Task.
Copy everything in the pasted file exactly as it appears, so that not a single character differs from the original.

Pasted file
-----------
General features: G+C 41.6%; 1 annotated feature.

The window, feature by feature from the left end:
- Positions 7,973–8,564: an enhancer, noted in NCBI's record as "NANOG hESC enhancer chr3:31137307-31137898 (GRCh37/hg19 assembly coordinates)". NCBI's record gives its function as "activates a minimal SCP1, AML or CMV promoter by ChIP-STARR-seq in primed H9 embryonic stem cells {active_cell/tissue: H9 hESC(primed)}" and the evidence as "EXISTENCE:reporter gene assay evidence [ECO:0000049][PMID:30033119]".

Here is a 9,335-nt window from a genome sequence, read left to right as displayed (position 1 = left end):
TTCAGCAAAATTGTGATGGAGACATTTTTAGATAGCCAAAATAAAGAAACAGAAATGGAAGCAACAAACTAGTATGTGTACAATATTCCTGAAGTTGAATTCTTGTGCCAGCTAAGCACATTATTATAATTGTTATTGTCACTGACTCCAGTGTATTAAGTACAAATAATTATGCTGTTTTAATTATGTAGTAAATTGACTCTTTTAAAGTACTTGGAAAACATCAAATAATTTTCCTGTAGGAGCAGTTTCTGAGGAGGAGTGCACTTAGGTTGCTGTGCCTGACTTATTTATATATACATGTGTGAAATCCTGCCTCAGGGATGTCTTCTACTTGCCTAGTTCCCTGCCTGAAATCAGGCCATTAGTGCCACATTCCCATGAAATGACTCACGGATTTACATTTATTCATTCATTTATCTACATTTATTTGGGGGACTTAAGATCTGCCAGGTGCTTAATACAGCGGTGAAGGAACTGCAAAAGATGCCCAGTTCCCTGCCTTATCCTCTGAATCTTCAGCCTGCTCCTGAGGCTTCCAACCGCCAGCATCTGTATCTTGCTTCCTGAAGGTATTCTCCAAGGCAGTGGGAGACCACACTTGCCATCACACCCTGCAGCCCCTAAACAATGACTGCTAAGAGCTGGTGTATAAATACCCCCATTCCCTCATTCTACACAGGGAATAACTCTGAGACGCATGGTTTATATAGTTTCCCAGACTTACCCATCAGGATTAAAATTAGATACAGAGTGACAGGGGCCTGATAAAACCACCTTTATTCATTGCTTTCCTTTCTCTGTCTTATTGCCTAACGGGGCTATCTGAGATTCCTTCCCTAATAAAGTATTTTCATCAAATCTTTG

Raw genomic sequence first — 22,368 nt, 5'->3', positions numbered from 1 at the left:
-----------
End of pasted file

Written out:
General features: G+C 41.6%; 1 annotated feature.

The window, feature by feature from the left end:
- Positions 7,973–8,564: an enhancer, noted in NCBI's record as "NANOG hESC enhancer chr3:31137307-31137898 (GRCh37/hg19 assembly coordinates)". NCBI's record gives its function as "activates a minimal SCP1, AML or CMV promoter by ChIP-STARR-seq in primed H9 embryonic stem cells {active_cell/tissue: H9 hESC(primed)}" and the evidence as "EXISTENCE:reporter gene assay evidence [ECO:0000049][PMID:30033119]".

Here is a 9,335-nt window from a genome sequence, read left to right as displayed (position 1 = left end):
TTCAGCAAAATTGTGATGGAGACATTTTTAGATAGCCAAAATAAAGAAACAGAAATGGAAGCAACAAACTAGTATGTGTACAATATTCCTGAAGTTGAATTCTTGTGCCAGCTAAGCACATTATTATAATTGTTATTGTCACTGACTCCAGTGTATTAAGTACAAATAATTATGCTGTTTTAATTATGTAGTAAATTGACTCTTTTAAAGTACTTGGAAAACATCAAATAATTTTCCTGTAGGAGCAGTTTCTGAGGAGGAGTGCACTTAGGTTGCTGTGCCTGACTTATTTATATATACATGTGTGAAATCCTGCCTCAGGGATGTCTTCTACTTGCCTAGTTCCCTGCCTGAAATCAGGCCATTAGTGCCACATTCCCATGAAATGACTCACGGATTTACATTTATTCATTCATTTATCTACATTTATTTGGGGGACTTAAGATCTGCCAGGTGCTTAATACAGCGGTGAAGGAACTGCAAAAGATGCCCAGTTCCCTGCCTTATCCTCTGAATCTTCAGCCTGCTCCTGAGGCTTCCAACCGCCAGCATCTGTATCTTGCTTCCTGAAGGTATTCTCCAAGGCAGTGGGAGACCACACTTGCCATCACACCCTGCAGCCCCTAAACAATGACTGCTAAGAGCTGGTGTATAAATACCCCCATTCCCTCATTCTACACAGGGAATAACTCTGAGACGCATGGTTTATATAGTTTCCCAGACTTACCCATCAGGATTAAAATTAGATACAGAGTGACAGGGGCCTGATAAAACCACCTTTATTCATTGCTTTCCTTTCTCTGTCTTATTGCCTAACGGGGCTATCTGAGATTCCTTCCCTAATAAAGTATTTTCATCAAATCTTTG

Raw genomic sequence first — 22,368 nt, 5'->3', positions numbered from 1 at the left: